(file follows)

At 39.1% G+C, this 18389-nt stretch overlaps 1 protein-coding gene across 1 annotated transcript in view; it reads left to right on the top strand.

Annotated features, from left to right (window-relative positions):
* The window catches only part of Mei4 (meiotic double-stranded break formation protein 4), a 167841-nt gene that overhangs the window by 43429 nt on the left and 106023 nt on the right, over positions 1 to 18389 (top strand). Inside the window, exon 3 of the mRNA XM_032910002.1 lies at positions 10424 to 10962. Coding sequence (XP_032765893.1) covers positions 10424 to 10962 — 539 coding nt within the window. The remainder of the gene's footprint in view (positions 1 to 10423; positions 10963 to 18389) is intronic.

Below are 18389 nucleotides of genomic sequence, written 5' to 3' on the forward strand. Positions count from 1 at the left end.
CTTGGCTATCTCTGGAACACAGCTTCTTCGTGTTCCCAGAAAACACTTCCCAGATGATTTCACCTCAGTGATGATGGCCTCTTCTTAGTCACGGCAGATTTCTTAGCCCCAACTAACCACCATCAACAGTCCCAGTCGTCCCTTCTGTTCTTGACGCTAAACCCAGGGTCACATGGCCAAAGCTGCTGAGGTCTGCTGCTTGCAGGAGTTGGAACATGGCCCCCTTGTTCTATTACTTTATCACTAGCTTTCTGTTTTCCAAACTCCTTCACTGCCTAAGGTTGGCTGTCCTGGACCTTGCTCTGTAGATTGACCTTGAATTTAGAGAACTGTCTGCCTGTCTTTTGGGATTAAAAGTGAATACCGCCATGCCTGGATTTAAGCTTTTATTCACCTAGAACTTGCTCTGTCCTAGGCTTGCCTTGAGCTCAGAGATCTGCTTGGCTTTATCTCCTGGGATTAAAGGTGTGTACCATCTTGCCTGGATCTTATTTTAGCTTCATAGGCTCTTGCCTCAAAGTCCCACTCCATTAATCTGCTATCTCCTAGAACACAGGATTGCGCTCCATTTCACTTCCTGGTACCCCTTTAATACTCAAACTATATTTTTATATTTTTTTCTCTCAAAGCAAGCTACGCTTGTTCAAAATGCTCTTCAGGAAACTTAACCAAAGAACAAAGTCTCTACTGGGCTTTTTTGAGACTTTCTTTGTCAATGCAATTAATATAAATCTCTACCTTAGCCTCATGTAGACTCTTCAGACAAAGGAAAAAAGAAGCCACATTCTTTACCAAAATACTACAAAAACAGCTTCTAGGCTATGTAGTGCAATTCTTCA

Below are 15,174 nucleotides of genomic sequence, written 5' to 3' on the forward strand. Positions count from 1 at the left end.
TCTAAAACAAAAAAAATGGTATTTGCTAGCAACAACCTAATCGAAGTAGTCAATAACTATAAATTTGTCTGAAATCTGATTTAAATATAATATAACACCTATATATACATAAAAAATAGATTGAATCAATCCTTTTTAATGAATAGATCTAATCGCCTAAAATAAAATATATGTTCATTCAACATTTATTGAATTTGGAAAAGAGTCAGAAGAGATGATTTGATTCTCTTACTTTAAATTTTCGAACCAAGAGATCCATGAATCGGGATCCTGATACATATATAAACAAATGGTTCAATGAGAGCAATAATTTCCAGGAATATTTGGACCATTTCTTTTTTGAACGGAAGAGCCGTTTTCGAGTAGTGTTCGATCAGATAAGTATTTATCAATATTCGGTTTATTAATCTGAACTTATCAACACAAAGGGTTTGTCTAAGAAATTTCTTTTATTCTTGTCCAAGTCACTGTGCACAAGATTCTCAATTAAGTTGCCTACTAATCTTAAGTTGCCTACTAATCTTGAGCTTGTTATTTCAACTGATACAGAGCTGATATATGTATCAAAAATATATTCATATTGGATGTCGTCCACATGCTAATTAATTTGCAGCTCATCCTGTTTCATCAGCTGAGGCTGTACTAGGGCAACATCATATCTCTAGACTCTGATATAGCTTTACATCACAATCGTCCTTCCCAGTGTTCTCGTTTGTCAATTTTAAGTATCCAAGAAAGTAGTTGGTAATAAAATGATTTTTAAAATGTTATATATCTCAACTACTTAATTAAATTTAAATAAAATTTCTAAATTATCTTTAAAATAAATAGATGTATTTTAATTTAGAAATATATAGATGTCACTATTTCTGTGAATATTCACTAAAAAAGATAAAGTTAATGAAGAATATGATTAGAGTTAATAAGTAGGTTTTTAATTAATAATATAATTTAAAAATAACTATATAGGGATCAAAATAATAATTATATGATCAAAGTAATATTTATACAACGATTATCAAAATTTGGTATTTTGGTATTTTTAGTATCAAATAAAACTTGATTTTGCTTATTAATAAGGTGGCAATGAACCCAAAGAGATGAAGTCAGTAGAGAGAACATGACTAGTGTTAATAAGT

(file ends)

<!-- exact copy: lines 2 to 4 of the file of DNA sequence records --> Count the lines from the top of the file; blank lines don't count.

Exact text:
Annotated features, from left to right (window-relative positions):
* The window catches only part of Mei4 (meiotic double-stranded break formation protein 4), a 167841-nt gene that overhangs the window by 43429 nt on the left and 106023 nt on the right, over positions 1 to 18389 (top strand). Inside the window, exon 3 of the mRNA XM_032910002.1 lies at positions 10424 to 10962. Coding sequence (XP_032765893.1) covers positions 10424 to 10962 — 539 coding nt within the window. The remainder of the gene's footprint in view (positions 1 to 10423; positions 10963 to 18389) is intronic.

Below are 18389 nucleotides of genomic sequence, written 5' to 3' on the forward strand. Positions count from 1 at the left end.